some of his other works, I came to realize how much I enjoyed them. He once said, If you are
scoring a scene for a man on a horse galloping away you dont score the gallop but you score
the fear of the rider. That is one concept that Jerry Goldsmith truly captured the emotion of it
all. He understood how music worked so well, that he could make me feel with that music. It is
Two musical selections that I personally enjoy would be the theme from Star Trek:
Voyager and the theme from Patton. The Voyager theme starts out with horns followed by
timpani in the A motif. As a ship flies by, you hear it. After the horns and timpani do a call and
response twice, it goes into the main (B) motif horns over woodwinds playing notes higher up.
Then the strings add to this motif the second time around, coming in and playing notes above the
horns as well. It then goes into a C section where the strings have the melody which is sort of a
split scale between the keys of B and G while the horns provide a back up. Finally it goes back to
the B motif with timpani and ends with a ship noise and the horns doing their call (motif A) from
the beginning. The music fits brilliantly with the events unfolding on the screen the USS
Voyager traveling in space. I feel it especially captures the majesty, hidden wonder, and
exploration found in the series itself. I particularly enjoyed the chord progressions and the ship
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Another piece that I enjoy is the theme from Patton. I took particular interest in it after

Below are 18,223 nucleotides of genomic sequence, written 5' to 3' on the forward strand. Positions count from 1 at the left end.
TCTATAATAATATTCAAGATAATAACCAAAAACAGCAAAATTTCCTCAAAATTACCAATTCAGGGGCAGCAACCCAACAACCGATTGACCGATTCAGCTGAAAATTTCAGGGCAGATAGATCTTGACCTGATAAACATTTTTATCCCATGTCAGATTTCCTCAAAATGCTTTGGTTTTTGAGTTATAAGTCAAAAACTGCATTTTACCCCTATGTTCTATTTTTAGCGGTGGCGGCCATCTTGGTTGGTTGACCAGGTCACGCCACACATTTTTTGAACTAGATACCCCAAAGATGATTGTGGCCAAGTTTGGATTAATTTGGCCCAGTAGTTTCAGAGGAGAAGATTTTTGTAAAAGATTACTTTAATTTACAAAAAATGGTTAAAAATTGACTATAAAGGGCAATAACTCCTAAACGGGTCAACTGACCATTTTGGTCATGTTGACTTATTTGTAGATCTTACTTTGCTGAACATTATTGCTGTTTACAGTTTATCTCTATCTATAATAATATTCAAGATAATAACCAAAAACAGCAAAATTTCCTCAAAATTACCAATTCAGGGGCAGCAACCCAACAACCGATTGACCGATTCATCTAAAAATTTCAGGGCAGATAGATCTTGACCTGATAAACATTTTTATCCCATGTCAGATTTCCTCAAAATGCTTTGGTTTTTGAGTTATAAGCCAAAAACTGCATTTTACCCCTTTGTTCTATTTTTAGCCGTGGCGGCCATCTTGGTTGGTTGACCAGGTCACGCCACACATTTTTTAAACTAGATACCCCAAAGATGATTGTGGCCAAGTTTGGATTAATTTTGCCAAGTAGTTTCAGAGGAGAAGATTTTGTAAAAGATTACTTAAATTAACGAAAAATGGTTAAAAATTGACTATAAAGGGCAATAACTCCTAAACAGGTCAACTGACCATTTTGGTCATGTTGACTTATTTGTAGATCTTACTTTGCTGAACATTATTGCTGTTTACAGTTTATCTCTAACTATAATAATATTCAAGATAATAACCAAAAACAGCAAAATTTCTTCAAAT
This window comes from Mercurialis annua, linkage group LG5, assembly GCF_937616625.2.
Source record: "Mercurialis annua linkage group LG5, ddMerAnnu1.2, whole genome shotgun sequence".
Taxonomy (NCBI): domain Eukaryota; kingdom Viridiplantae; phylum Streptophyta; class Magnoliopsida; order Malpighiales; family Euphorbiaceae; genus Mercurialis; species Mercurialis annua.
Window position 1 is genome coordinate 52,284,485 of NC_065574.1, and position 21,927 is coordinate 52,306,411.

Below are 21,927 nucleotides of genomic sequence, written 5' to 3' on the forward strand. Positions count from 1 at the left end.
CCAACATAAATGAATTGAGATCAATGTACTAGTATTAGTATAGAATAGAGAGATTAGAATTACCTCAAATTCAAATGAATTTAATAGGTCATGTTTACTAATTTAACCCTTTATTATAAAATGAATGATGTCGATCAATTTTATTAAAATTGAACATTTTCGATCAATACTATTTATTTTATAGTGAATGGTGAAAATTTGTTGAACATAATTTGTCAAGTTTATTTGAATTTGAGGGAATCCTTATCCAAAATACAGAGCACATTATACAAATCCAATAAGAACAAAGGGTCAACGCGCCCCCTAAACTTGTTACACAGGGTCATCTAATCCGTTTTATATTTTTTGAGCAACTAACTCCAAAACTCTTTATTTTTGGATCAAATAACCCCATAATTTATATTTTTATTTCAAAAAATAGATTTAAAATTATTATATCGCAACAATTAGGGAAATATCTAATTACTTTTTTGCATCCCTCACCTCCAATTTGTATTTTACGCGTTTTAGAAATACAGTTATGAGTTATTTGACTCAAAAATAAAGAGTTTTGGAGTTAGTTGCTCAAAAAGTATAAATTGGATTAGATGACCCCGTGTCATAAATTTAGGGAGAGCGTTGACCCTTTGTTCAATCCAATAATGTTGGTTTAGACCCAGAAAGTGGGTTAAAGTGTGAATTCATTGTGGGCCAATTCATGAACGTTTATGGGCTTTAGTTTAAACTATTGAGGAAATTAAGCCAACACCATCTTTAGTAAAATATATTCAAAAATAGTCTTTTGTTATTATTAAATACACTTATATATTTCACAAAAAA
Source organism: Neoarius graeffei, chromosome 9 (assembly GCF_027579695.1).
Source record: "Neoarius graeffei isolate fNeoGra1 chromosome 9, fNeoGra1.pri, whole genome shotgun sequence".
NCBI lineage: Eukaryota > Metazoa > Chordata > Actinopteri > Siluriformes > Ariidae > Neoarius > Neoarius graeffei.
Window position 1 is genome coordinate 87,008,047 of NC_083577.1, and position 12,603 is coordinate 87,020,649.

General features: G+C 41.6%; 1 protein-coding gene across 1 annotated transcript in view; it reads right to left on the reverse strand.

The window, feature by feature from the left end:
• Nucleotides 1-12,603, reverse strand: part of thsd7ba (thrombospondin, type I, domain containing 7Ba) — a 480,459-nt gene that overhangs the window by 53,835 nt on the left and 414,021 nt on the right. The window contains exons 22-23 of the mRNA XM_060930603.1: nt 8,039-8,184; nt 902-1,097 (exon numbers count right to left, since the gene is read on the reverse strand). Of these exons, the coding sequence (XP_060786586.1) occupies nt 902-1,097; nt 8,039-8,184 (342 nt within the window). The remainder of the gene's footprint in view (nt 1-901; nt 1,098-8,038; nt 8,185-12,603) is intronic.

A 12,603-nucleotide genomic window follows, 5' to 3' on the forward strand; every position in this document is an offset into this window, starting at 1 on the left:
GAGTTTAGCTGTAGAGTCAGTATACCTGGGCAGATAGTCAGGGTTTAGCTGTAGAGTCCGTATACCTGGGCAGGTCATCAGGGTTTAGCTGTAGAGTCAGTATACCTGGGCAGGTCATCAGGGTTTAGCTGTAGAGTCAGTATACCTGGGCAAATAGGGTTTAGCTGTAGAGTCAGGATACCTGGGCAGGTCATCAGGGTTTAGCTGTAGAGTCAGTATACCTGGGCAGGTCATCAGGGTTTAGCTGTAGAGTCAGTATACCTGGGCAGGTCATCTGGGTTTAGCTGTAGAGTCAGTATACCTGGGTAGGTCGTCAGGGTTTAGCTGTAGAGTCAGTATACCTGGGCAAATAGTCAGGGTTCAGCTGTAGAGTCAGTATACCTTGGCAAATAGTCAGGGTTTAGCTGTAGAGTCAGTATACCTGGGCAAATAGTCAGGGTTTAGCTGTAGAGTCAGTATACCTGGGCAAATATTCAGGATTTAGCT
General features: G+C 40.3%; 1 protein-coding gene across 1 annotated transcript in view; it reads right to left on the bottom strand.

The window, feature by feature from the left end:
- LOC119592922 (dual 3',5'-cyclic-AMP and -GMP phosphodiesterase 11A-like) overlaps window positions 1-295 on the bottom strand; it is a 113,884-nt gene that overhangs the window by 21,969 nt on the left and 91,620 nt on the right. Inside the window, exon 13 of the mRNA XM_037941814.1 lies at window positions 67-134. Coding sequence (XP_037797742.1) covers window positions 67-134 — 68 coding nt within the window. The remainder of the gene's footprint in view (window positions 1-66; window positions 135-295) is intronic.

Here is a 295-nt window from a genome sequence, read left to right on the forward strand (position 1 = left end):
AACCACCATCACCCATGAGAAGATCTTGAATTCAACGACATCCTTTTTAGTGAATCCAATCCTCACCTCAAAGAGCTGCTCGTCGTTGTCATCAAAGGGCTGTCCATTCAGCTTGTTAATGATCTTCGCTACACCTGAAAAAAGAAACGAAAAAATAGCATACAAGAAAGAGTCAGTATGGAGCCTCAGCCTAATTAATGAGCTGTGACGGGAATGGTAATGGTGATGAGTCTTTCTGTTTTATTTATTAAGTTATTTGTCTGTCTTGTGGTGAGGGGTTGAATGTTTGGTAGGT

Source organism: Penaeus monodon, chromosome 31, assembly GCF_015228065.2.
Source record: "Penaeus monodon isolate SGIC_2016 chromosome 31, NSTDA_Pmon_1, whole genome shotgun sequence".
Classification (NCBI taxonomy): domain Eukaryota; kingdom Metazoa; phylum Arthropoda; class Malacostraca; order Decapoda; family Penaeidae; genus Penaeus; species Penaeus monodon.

reading about the use of an echoplex and the trumpet. When comparing the hollow sound created
by the echoplex to the sound of real horns, I agree with Goldsmiths choice in using it. In the
movie, the character Patton is just that quite a character, and I think the use of the echoplex
really adds to his portrayal. While the real trumpet has the truer, cleaner sound to it, thats not
what the movie was about, so I feel that it was very clever of Goldsmith to consider using such a
device. The beginning of the piece starts out with the trumpet call followed by a timpani
response (A). It then goes into a B theme played on the organ with rolls on the snare while the
horns continue their calls. The piccolo then picks up the recurring theme C with strings as a
background which is then followed by the full horn ensemble playing this theme. It changes from
this C theme to a really brief D theme, a horn call, and back again to the C. This then resolves